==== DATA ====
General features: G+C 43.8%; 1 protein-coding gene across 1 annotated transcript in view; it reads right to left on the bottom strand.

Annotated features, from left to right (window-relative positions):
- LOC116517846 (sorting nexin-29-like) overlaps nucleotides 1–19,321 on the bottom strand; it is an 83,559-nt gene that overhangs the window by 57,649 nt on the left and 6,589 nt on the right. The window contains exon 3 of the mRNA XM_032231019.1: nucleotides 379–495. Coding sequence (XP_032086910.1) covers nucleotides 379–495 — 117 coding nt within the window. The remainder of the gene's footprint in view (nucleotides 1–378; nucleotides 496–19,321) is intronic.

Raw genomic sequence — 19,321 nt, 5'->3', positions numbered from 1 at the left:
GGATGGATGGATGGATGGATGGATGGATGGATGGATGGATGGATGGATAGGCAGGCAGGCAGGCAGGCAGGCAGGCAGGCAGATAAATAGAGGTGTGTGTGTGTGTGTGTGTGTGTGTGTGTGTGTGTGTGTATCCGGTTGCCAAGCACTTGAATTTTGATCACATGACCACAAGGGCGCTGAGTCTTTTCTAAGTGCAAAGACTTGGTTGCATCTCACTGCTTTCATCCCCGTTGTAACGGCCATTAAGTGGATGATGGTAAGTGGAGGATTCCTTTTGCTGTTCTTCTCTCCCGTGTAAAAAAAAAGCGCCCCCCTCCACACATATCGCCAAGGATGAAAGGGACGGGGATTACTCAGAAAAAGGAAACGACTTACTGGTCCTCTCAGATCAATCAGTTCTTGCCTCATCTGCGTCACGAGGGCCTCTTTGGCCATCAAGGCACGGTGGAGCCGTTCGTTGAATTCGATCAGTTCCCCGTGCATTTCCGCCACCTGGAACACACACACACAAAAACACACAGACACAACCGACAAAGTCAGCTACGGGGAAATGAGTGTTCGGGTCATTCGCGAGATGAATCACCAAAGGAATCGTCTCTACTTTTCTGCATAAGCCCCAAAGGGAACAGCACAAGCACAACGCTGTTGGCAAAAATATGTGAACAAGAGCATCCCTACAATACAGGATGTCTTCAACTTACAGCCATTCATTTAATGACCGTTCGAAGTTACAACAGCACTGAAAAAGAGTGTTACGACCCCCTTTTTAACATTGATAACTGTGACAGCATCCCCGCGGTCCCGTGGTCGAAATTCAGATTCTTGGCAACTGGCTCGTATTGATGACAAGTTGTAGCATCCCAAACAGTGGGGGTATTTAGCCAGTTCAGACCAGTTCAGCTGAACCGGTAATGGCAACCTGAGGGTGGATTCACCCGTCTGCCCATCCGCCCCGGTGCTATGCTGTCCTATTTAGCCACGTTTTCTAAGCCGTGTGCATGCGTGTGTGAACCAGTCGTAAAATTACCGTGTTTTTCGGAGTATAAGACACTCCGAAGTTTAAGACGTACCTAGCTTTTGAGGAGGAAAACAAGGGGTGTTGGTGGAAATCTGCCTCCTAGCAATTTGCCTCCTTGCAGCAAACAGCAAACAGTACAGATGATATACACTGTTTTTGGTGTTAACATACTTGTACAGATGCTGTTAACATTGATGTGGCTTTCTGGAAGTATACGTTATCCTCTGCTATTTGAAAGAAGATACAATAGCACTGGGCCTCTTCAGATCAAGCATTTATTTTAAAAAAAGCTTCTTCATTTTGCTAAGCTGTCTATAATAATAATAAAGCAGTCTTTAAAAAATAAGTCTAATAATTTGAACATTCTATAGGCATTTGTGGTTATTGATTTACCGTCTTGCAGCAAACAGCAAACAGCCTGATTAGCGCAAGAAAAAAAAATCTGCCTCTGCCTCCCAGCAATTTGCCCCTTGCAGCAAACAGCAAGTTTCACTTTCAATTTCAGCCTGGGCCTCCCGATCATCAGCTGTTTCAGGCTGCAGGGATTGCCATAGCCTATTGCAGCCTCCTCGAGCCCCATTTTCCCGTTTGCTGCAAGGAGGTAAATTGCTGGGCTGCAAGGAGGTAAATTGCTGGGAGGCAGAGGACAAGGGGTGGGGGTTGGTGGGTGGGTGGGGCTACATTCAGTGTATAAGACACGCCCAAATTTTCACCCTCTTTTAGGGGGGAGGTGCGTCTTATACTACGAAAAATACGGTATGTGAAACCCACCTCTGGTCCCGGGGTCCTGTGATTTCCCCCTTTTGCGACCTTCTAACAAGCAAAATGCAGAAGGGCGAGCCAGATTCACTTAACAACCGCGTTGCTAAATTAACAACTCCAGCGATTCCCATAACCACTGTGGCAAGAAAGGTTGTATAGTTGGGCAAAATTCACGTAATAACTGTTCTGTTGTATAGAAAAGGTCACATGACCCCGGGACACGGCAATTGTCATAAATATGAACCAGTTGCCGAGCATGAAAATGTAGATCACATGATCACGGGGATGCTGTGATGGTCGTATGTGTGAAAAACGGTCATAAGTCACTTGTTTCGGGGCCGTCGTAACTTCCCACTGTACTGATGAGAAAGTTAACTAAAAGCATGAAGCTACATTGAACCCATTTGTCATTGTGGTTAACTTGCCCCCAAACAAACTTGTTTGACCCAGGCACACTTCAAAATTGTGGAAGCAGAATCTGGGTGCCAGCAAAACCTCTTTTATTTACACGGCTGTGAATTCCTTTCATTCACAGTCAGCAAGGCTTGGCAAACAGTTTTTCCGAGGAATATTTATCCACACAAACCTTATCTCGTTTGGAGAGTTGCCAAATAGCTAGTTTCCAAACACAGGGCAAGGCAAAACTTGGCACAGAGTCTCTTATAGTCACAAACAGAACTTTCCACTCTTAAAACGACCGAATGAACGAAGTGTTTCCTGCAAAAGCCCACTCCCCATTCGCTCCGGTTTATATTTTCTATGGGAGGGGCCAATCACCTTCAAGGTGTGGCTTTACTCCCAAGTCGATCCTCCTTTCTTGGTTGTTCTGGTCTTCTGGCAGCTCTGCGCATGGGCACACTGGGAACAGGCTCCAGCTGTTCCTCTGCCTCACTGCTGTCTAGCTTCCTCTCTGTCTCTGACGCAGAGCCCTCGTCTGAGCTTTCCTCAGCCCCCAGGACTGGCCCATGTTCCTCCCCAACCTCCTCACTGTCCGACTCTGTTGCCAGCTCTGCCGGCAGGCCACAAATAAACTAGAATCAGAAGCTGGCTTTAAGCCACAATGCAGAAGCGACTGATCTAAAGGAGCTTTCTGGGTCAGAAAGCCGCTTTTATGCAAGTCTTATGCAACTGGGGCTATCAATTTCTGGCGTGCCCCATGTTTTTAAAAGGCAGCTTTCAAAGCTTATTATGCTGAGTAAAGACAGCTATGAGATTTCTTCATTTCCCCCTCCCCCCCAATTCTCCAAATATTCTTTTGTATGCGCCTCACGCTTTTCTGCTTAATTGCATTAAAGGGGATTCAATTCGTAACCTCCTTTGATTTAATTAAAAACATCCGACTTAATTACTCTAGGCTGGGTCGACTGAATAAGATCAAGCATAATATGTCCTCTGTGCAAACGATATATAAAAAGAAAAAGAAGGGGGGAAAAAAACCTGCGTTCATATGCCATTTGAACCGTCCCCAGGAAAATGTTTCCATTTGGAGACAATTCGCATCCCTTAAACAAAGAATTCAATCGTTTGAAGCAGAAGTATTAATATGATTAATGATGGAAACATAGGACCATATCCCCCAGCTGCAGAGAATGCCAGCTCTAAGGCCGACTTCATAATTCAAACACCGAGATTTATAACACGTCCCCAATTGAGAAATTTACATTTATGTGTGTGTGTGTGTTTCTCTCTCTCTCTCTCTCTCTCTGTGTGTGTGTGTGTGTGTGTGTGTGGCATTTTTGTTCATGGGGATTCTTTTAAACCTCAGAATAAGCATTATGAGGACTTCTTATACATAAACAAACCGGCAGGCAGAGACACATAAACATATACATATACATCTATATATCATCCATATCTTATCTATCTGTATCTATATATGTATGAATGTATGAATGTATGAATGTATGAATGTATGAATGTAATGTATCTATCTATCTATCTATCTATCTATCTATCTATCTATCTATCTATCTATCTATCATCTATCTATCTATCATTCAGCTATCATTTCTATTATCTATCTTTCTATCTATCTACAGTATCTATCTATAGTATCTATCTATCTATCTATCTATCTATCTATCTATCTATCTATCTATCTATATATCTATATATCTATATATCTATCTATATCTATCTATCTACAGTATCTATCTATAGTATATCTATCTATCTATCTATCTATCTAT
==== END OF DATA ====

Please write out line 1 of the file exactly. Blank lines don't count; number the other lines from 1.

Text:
General features: G+C 43.8%; 1 protein-coding gene across 1 annotated transcript in view; it reads right to left on the bottom strand.